You could actually come off as condescending
Writing with only a search engine’s interests in mind results in “…a masterpiece by SEO writing standards and an absolute turd by regular writing standards.”
- Lose the clickbait titles
- Don’t keyword stuff (even if subtle)
- Quit the over-paragraphing
- Nix the bulking out of how-to posts for no reason
- Resist over-formatting
- Link with mercy
Why HUMAN readability is important
Are you typing this on your phone?
- Improves user experience.
- Increases the chances of your post ranking well for voice search.
- Appeals to search engines that are increasingly attuned to what human beings perceive as worthwhile writing.
“How to be happy” might warrant a lengthy, meditative piece of writing, but you could probably knock out “how to use chopsticks” in two or three practical steps. The key thing to remember is that this isn’t your high school coursework, and you don’t need to bulk out your writing until you reach a certain word count.
On that note, for the sake of your readers’ sanity, here are a few steps you can take to improve the human readability of your content.
We’re all pretty used to the internet by now. Maybe a dramatic blog post title like “[X number] of Content Marketing Mistakes That Will Blow Your Mind’” would’ve worked in 2010, but now we just roll our eyes and keep scrolling.
I’m serious. To quote said article’s exasperated writer, Nick Slater, writing with only a search engine’s interests in mind results in “a masterpiece by SEO writing standards and an absolute turd by regular writing standards.” Unsurprisingly, this stuff drives people crazy.
The same goes for any highly exaggerated anticipation of the reader’s reaction: If I see a headline that promises to be “ultimate,” “revealed,” or “revolutionary,” I skip right over it. (Ditto for titles that guarantee unimaginable success as a result of reading that post.)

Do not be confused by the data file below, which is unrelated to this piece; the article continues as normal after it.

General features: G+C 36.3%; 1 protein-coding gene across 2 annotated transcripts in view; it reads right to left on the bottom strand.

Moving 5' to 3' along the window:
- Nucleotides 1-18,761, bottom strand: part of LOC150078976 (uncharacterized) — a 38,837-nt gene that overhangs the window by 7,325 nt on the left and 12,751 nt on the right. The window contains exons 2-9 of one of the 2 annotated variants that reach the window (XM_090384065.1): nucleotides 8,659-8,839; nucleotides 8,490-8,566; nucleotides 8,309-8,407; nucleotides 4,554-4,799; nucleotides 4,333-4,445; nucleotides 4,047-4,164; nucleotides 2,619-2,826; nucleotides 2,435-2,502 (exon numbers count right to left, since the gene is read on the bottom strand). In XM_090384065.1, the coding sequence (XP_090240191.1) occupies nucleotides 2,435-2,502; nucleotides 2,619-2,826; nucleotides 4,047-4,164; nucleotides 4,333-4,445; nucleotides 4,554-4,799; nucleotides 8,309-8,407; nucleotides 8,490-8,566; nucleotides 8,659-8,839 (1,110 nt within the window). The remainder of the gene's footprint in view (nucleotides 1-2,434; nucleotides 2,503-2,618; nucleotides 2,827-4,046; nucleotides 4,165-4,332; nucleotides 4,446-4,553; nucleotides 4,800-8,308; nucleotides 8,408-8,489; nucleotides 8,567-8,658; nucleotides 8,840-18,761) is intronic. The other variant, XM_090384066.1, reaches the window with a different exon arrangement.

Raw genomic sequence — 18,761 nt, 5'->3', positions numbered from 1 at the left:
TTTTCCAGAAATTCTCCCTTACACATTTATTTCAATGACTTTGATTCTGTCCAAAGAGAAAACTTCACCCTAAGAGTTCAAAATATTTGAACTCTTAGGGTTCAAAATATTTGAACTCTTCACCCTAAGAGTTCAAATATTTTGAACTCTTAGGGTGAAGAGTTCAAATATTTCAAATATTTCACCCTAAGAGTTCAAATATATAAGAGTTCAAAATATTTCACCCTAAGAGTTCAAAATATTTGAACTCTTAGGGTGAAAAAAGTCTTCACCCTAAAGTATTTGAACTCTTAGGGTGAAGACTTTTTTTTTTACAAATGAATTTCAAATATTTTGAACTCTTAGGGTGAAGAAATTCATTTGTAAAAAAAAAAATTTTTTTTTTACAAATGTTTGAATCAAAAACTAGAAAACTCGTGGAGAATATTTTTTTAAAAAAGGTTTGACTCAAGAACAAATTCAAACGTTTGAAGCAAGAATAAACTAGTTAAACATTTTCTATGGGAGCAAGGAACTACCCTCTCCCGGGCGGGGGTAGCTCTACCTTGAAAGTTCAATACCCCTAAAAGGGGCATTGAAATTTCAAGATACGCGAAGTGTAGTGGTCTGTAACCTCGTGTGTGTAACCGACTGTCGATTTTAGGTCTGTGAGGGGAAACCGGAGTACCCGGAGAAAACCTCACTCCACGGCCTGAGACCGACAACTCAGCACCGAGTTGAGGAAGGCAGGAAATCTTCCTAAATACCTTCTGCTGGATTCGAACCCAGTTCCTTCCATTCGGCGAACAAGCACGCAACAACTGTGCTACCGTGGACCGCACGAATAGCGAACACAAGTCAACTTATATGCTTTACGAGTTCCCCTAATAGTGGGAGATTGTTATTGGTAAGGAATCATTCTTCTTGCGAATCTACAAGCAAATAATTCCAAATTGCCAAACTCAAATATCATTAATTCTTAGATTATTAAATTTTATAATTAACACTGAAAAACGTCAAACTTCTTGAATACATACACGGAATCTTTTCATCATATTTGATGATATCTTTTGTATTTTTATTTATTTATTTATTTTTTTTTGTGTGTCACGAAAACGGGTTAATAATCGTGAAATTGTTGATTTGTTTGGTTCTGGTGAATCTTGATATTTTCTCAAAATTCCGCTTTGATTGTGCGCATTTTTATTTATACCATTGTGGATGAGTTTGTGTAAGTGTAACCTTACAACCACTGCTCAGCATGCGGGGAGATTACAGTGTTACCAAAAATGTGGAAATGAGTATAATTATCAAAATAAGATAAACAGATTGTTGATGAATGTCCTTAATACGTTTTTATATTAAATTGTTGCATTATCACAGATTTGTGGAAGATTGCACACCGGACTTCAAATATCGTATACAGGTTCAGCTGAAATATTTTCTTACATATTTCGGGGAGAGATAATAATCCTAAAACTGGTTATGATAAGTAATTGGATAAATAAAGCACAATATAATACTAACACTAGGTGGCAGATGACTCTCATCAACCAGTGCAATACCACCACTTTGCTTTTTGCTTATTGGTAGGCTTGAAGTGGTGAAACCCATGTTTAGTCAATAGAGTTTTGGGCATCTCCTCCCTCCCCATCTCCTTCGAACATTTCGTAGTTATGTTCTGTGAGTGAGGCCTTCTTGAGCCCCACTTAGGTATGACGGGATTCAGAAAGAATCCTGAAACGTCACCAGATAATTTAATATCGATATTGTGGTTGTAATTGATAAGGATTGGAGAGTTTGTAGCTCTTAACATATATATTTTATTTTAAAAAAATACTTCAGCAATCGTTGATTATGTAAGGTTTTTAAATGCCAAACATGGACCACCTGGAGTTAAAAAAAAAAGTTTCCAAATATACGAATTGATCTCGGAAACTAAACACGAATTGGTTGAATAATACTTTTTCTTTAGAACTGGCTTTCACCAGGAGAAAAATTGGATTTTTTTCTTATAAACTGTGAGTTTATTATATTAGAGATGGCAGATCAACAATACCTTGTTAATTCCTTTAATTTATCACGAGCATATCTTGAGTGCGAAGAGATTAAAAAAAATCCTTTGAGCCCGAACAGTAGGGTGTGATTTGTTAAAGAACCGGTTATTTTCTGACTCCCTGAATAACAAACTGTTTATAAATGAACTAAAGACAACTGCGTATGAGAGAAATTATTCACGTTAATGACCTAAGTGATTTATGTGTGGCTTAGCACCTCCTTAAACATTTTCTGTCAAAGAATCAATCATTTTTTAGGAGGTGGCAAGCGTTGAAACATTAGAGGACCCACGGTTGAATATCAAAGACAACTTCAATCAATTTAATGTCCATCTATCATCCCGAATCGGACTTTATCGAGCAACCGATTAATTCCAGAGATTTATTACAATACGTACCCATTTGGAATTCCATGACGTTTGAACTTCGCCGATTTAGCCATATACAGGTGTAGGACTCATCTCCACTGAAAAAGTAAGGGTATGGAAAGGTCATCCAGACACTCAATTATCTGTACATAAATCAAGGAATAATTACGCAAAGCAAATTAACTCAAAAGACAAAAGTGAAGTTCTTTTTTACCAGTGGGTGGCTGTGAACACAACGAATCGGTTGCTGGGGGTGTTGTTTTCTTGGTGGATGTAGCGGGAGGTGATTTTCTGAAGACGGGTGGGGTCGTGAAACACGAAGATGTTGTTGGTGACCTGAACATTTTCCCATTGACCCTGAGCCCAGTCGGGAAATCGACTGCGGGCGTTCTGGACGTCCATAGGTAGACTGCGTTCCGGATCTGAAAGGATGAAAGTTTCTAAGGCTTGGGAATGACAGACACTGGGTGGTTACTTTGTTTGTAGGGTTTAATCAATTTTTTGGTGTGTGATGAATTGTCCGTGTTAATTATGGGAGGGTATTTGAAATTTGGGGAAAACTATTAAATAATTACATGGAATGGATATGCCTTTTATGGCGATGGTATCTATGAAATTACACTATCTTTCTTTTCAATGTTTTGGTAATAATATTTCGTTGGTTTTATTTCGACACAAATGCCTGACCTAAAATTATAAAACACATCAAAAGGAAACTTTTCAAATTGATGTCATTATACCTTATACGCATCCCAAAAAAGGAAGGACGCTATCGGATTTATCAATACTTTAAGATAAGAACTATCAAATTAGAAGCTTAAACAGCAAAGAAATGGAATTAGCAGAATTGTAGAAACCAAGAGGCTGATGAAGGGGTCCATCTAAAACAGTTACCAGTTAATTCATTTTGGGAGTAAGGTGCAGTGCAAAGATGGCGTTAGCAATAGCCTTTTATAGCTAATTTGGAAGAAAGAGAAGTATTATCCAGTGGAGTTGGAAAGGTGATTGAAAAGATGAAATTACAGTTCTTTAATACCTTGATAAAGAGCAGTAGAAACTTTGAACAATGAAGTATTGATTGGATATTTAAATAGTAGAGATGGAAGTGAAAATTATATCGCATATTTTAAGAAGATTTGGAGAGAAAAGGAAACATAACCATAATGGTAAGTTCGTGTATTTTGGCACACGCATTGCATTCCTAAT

How to improve your content readabilty for SEO
There’s a time and a place
1. Lose the clickbait titles
But Yoast touches on something significant here, and something that often gets lost in the chaotic box-checking process of SEO writing: your reader is not the search engine itself, but a person expecting a sense of linguistic cohesion. And with Google’s NLP advancements, you can (read: should) actually consider the search engine a person, too—to an extent.
Others have looked extensively into what makes a good headline: Danny Goodwin previously shared his findings after running A/B tests on headlines for 31 days in an insightful post I recommend. Just make sure you don’t lose sight of the fact that, quantifiable metrics and headline analyzers aside, your instincts (informed by your uniquely human understanding of language) most likely still know better.
Kleopatra Olympiou is a writer with Reedsy, a marketplace that connects authors and publishers with the world’s best editors, designers, and marketers.
Take a look at this example from a post on online presence. In the red box, every sentence feels like a profound statement. Is this a list? Are they separate ideas? What is the key takeaway from this collection of lines? In the green box, the key takeaway is isolated as its own line with supporting information above it.